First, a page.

There is a messed-up picture behind this cut, and it was taken all the way back in 1881. Photography had finally gotten good enough to take instantaneous photos, and it took people no time at all to decide to blow something up and film it.
Why? Apparently, establishing what happens at the instant a mule gets its head blown off is important information to submarine engineers. I don't know why it's important, but I can only assume it's crucial, because as soon as they got the technology to do it, a First Lieutenant of the United States School of Submarine Engineers wrote to his superior, "On the 6th of June, 1881, an instantaneous view was taken, by your direction, of the execution of a condemned mule belonging to the Engineer Department." [Emphasis most assuredly mine.]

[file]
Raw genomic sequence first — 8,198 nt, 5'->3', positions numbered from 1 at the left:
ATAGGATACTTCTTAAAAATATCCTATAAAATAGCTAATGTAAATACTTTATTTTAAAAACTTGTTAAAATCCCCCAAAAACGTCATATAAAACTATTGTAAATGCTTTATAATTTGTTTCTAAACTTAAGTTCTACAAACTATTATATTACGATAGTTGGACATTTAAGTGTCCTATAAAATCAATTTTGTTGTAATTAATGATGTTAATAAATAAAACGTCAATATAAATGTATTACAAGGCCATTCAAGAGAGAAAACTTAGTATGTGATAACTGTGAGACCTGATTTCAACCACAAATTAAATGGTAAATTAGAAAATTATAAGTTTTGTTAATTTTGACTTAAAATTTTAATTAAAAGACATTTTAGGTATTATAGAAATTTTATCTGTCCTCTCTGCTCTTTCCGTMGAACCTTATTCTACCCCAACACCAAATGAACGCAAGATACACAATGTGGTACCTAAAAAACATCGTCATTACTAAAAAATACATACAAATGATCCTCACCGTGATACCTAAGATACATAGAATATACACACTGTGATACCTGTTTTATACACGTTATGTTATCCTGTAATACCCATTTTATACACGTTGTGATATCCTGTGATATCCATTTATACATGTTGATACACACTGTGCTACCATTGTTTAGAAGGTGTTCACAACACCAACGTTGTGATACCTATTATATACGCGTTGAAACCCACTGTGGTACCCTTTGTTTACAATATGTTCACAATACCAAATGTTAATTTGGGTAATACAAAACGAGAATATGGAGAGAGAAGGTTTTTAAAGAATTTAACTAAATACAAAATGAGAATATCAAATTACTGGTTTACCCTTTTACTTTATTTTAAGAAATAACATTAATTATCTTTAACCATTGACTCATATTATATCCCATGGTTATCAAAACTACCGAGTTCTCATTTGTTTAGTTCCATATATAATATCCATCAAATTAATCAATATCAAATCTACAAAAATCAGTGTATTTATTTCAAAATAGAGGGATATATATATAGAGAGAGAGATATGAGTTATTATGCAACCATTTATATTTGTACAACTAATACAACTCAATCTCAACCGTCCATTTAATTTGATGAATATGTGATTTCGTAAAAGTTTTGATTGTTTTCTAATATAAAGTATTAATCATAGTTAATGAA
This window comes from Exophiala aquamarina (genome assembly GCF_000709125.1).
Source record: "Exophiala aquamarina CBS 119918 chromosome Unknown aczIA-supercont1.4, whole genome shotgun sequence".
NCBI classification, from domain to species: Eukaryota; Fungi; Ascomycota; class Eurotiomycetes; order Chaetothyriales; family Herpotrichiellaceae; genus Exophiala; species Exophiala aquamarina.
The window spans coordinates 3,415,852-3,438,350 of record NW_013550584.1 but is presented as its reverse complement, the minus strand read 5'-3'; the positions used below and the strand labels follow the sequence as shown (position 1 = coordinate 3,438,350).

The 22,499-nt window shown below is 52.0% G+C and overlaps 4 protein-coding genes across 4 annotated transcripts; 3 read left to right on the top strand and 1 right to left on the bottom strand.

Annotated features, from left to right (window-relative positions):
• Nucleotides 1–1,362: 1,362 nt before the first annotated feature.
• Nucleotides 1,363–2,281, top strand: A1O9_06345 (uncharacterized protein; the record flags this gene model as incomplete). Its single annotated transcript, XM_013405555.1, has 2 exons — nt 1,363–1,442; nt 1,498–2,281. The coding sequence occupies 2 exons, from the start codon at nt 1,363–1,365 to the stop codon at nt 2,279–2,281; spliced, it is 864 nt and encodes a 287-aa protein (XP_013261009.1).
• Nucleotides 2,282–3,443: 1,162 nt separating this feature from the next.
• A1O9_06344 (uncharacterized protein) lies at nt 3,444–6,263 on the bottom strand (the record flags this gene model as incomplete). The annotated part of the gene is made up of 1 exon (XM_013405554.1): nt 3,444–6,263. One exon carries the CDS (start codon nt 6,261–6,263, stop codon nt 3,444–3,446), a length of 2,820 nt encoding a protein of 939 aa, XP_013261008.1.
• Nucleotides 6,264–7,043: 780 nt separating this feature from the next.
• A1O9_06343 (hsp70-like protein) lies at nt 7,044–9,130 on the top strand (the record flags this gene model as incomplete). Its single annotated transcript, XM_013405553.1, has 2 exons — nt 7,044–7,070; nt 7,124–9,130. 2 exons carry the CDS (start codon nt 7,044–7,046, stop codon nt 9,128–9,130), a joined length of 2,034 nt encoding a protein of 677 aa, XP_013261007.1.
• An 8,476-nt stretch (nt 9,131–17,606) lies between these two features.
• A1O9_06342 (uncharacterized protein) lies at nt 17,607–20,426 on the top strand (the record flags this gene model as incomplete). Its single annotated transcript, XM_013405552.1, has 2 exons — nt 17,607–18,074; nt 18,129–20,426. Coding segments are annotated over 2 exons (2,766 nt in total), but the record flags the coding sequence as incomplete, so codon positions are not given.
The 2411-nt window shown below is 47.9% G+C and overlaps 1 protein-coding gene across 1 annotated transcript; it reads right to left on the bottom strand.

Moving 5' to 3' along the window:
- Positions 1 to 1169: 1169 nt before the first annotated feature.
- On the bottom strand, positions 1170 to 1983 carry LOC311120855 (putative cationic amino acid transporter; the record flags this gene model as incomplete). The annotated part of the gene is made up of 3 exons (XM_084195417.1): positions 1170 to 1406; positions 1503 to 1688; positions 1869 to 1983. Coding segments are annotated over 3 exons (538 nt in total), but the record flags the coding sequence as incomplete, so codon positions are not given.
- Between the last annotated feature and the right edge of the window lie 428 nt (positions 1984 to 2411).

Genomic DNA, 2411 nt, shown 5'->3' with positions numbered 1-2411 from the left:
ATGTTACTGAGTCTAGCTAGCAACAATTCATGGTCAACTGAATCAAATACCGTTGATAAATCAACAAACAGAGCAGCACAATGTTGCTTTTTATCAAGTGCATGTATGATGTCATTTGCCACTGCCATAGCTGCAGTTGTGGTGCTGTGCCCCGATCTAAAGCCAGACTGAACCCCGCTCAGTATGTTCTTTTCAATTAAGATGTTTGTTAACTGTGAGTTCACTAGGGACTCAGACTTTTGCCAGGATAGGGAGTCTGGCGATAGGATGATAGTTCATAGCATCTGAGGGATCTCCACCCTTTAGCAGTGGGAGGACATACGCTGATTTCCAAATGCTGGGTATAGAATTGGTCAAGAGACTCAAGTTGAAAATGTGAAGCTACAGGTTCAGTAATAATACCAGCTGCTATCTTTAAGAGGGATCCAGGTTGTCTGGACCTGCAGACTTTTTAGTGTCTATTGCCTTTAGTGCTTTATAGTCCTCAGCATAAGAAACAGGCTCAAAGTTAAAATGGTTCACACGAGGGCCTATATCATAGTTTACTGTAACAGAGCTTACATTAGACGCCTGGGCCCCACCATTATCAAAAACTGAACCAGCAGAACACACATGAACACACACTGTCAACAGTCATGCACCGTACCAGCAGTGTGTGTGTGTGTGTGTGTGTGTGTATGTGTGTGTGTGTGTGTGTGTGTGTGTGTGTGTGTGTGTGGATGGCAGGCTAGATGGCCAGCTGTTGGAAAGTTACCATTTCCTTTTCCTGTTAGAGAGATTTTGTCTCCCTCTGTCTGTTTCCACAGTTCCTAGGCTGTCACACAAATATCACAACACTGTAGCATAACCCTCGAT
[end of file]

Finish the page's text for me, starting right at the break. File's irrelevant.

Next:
A photographer, Mr Van Sothen, brought an instantaneous camera to the party. Camera technology had at last stopped the need for people to sit still for minutes at a time in order to have their photographs taken. As for making sure the timing was right, the engineers worked out a device that, when triggered, activated both the camera shutter and a few ounces of dynamite strapped to the mule's head. And article in that year's September issue of Scientific Americanexplained that the mule was old and scheduled to die, anyway. So that was okay.
As you can see, the death was, at least, quick. The mule has since gained great fame; if only it were that easy these days. Still, it's difficult to imagine what great new scientific truths anyone learned from this little adventure, especially for submariners.
Top Image: Dario Sanches.